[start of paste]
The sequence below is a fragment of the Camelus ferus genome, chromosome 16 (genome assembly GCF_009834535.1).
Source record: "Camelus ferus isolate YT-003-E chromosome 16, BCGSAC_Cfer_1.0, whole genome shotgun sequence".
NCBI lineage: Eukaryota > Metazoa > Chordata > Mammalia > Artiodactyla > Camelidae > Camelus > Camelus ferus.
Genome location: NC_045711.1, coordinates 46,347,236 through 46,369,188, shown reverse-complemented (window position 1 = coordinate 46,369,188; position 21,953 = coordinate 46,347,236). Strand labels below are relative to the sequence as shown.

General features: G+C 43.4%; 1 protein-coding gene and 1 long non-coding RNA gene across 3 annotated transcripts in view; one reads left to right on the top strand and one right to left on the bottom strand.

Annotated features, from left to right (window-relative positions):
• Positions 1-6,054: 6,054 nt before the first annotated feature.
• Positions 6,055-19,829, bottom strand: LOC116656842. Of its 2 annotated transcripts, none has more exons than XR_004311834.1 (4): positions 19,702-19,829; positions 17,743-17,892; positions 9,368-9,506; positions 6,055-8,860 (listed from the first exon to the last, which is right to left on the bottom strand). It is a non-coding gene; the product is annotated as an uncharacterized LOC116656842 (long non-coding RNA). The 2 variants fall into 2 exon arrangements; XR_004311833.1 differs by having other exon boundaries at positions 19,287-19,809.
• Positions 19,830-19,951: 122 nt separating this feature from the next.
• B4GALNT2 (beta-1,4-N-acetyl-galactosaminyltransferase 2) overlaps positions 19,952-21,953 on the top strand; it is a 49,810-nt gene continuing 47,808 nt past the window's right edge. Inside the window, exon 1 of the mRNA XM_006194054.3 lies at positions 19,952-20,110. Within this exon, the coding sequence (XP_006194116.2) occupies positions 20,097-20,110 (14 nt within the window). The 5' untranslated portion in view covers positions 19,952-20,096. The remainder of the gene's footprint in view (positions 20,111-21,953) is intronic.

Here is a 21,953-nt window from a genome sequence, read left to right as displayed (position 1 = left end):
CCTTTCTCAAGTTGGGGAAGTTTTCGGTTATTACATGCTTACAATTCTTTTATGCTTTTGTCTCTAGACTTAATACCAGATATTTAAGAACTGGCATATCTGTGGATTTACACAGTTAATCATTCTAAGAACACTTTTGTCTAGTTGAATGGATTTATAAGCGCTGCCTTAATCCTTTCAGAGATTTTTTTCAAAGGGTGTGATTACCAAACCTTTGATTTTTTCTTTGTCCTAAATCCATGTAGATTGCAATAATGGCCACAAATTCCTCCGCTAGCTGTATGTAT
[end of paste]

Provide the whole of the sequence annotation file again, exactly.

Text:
The sequence below is a fragment of the Camelus ferus genome, chromosome 16 (genome assembly GCF_009834535.1).
Source record: "Camelus ferus isolate YT-003-E chromosome 16, BCGSAC_Cfer_1.0, whole genome shotgun sequence".
NCBI lineage: Eukaryota > Metazoa > Chordata > Mammalia > Artiodactyla > Camelidae > Camelus > Camelus ferus.
Genome location: NC_045711.1, coordinates 46,347,236 through 46,369,188, shown reverse-complemented (window position 1 = coordinate 46,369,188; position 21,953 = coordinate 46,347,236). Strand labels below are relative to the sequence as shown.

General features: G+C 43.4%; 1 protein-coding gene and 1 long non-coding RNA gene across 3 annotated transcripts in view; one reads left to right on the top strand and one right to left on the bottom strand.

Annotated features, from left to right (window-relative positions):
• Positions 1-6,054: 6,054 nt before the first annotated feature.
• Positions 6,055-19,829, bottom strand: LOC116656842. Of its 2 annotated transcripts, none has more exons than XR_004311834.1 (4): positions 19,702-19,829; positions 17,743-17,892; positions 9,368-9,506; positions 6,055-8,860 (listed from the first exon to the last, which is right to left on the bottom strand). It is a non-coding gene; the product is annotated as an uncharacterized LOC116656842 (long non-coding RNA). The 2 variants fall into 2 exon arrangements; XR_004311833.1 differs by having other exon boundaries at positions 19,287-19,809.
• Positions 19,830-19,951: 122 nt separating this feature from the next.
• B4GALNT2 (beta-1,4-N-acetyl-galactosaminyltransferase 2) overlaps positions 19,952-21,953 on the top strand; it is a 49,810-nt gene continuing 47,808 nt past the window's right edge. Inside the window, exon 1 of the mRNA XM_006194054.3 lies at positions 19,952-20,110. Within this exon, the coding sequence (XP_006194116.2) occupies positions 20,097-20,110 (14 nt within the window). The 5' untranslated portion in view covers positions 19,952-20,096. The remainder of the gene's footprint in view (positions 20,111-21,953) is intronic.

Here is a 21,953-nt window from a genome sequence, read left to right as displayed (position 1 = left end):
CCTTTCTCAAGTTGGGGAAGTTTTCGGTTATTACATGCTTACAATTCTTTTATGCTTTTGTCTCTAGACTTAATACCAGATATTTAAGAACTGGCATATCTGTGGATTTACACAGTTAATCATTCTAAGAACACTTTTGTCTAGTTGAATGGATTTATAAGCGCTGCCTTAATCCTTTCAGAGATTTTTTTCAAAGGGTGTGATTACCAAACCTTTGATTTTTTCTTTGTCCTAAATCCATGTAGATTGCAATAATGGCCACAAATTCCTCCGCTAGCTGTATGTAT